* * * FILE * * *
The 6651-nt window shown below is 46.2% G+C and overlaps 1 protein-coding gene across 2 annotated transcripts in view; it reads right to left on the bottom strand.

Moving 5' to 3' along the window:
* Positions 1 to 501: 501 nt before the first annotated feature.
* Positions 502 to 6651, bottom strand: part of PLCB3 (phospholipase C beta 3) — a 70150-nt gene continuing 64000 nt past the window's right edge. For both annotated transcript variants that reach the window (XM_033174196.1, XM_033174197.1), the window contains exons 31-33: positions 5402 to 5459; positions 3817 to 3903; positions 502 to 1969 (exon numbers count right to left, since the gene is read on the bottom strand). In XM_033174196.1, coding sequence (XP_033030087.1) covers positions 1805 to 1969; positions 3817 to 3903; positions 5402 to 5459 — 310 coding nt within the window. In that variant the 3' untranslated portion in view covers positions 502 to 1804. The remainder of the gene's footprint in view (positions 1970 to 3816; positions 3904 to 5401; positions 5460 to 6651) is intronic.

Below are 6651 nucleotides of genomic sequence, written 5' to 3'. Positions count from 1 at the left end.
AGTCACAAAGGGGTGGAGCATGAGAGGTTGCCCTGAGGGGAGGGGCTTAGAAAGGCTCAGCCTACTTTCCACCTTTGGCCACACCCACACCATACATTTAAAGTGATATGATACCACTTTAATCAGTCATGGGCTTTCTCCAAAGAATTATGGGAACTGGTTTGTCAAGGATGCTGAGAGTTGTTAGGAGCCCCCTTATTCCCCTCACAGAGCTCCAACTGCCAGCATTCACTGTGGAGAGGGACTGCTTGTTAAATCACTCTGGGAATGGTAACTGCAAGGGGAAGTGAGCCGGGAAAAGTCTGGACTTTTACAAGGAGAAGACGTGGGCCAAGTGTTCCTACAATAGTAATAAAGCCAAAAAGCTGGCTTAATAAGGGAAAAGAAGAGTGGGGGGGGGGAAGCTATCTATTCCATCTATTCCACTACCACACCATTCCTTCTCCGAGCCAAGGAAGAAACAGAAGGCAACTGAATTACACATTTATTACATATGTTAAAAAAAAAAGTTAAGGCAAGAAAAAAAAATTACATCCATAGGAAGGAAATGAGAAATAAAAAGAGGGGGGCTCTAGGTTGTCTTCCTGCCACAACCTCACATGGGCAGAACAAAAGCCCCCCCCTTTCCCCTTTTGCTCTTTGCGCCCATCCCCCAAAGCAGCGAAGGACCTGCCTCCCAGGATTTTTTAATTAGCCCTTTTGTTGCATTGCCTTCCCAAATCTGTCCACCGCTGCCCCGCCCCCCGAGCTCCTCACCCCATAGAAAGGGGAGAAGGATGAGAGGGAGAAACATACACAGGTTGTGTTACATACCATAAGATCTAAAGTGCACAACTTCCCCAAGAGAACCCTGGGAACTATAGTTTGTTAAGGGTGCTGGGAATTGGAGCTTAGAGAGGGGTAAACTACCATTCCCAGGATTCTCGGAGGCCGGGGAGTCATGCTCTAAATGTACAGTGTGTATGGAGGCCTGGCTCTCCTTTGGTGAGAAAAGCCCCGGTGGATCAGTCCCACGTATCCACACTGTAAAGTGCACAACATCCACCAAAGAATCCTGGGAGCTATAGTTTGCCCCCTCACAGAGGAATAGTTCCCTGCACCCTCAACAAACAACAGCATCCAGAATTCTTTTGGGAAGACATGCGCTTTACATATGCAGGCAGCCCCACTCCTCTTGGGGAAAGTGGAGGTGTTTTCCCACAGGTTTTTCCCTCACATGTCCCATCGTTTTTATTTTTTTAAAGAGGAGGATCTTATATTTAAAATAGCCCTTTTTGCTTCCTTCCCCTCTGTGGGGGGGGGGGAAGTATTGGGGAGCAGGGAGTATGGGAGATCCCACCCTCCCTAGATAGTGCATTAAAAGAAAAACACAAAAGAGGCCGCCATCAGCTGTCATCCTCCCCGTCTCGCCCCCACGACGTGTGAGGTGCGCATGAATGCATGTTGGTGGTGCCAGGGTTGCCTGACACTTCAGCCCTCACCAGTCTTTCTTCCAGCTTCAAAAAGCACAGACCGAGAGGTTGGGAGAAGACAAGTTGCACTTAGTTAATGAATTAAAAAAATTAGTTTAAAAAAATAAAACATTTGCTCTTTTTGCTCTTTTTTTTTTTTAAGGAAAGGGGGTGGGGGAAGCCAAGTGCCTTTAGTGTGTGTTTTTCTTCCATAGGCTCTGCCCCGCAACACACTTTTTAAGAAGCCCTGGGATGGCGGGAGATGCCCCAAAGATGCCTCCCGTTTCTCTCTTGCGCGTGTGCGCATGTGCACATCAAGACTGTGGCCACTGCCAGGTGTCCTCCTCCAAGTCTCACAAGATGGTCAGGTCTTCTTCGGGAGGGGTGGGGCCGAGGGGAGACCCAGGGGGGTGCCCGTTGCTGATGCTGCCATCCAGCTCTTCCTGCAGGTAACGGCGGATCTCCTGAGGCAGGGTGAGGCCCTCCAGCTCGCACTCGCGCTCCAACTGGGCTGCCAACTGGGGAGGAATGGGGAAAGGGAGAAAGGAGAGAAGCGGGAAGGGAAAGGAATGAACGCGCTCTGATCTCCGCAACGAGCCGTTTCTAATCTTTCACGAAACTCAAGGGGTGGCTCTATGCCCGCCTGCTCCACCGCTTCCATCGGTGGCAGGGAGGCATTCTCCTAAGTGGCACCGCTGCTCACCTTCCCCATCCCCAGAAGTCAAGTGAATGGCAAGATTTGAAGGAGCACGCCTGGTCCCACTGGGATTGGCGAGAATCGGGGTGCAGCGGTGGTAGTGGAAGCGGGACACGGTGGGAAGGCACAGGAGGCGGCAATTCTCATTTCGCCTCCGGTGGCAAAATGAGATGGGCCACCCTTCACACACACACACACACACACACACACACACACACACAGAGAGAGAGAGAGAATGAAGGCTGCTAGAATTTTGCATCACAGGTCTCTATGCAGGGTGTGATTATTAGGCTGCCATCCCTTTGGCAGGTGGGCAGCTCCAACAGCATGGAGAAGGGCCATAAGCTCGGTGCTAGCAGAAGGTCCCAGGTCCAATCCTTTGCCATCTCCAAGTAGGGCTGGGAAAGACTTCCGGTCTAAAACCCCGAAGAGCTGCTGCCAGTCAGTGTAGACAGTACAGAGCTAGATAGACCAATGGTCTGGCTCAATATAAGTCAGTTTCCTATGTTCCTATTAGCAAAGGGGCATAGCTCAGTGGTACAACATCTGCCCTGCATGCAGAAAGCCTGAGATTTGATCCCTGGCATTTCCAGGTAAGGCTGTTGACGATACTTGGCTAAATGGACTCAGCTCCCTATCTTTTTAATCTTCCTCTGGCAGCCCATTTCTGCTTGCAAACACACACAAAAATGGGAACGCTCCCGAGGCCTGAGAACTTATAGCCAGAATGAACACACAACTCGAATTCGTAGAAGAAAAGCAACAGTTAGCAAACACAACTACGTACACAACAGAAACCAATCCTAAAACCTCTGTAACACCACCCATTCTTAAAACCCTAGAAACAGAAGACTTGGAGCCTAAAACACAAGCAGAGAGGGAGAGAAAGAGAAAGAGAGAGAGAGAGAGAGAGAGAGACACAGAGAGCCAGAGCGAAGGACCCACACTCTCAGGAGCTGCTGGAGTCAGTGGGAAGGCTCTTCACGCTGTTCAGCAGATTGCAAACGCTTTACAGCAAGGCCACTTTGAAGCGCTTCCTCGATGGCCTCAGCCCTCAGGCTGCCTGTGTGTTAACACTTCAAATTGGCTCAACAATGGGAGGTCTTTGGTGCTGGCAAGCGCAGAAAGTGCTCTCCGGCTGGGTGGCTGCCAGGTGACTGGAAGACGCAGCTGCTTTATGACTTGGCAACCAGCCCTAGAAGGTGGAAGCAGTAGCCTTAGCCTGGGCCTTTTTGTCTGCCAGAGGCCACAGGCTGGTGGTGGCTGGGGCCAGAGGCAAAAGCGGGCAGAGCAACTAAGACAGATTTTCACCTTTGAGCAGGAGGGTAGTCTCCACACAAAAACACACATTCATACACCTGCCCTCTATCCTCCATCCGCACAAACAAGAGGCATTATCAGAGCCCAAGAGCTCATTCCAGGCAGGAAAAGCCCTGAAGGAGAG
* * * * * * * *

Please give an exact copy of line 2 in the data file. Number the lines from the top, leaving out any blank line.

Moving 5' to 3' along the window: